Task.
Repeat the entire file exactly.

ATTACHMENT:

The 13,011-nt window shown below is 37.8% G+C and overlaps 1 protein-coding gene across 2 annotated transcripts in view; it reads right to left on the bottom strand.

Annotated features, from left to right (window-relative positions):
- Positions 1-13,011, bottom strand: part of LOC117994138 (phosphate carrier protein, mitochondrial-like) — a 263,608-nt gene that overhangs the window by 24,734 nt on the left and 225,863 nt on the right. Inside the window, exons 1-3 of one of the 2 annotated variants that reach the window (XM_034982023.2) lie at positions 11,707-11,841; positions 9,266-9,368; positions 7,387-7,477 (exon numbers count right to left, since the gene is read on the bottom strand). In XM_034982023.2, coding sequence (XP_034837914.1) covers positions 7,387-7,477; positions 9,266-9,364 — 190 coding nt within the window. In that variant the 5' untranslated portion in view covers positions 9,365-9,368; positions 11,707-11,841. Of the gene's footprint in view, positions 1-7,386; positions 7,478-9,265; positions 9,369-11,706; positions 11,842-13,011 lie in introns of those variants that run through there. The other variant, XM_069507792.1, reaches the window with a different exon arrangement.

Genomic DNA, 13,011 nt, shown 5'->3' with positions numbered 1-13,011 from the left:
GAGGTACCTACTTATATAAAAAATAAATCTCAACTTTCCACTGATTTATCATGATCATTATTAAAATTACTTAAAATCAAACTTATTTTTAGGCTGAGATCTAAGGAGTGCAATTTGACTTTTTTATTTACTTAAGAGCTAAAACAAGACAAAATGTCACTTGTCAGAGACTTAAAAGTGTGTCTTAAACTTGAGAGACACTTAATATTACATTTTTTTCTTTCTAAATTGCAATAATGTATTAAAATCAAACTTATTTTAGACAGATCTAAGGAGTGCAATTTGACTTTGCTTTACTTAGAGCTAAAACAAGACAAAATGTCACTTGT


The 13,011-nt window shown below is 37.8% G+C and overlaps 1 protein-coding gene across 2 annotated transcripts in view; it reads right to left on the bottom strand.

Annotated features, from left to right (window-relative positions):
- Positions 1-13,011, bottom strand: part of LOC117994138 (phosphate carrier protein, mitochondrial-like) — a 263,608-nt gene that overhangs the window by 24,734 nt on the left and 225,863 nt on the right. Inside the window, exons 1-3 of one of the 2 annotated variants that reach the window (XM_034982023.2) lie at positions 11,707-11,841; positions 9,266-9,368; positions 7,387-7,477 (exon numbers count right to left, since the gene is read on the bottom strand). In XM_034982023.2, coding sequence (XP_034837914.1) covers positions 7,387-7,477; positions 9,266-9,364 — 190 coding nt within the window. In that variant the 5' untranslated portion in view covers positions 9,365-9,368; positions 11,707-11,841. Of the gene's footprint in view, positions 1-7,386; positions 7,478-9,265; positions 9,369-11,706; positions 11,842-13,011 lie in introns of those variants that run through there. The other variant, XM_069507792.1, reaches the window with a different exon arrangement.

Genomic DNA, 13,011 nt, shown 5'->3' with positions numbered 1-13,011 from the left:
GAGGTACCTACTTATATAAAAAATAAATCTCAACTTTCCACTGATTTATCATGATCATTATTAAAATTACTTAAAATCAAACTTATTTTTAGGCTGAGATCTAAGGAGTGCAATTTGACTTTTTTATTTACTTAAGAGCTAAAACAAGACAAAATGTCACTTGTCAGAGACTTAAAAGTGTGTCTTAAACTTGAGAGACACTTAATATTACATTTTTTTCTTTCTAAATTGCAATAATGTATTAAAATCAAACTTATTTTAGACAGATCTAAGGAGTGCAATTTGACTTTGCTTTACTTAGAGCTAAAACAAGACAAAATGTCACTTGT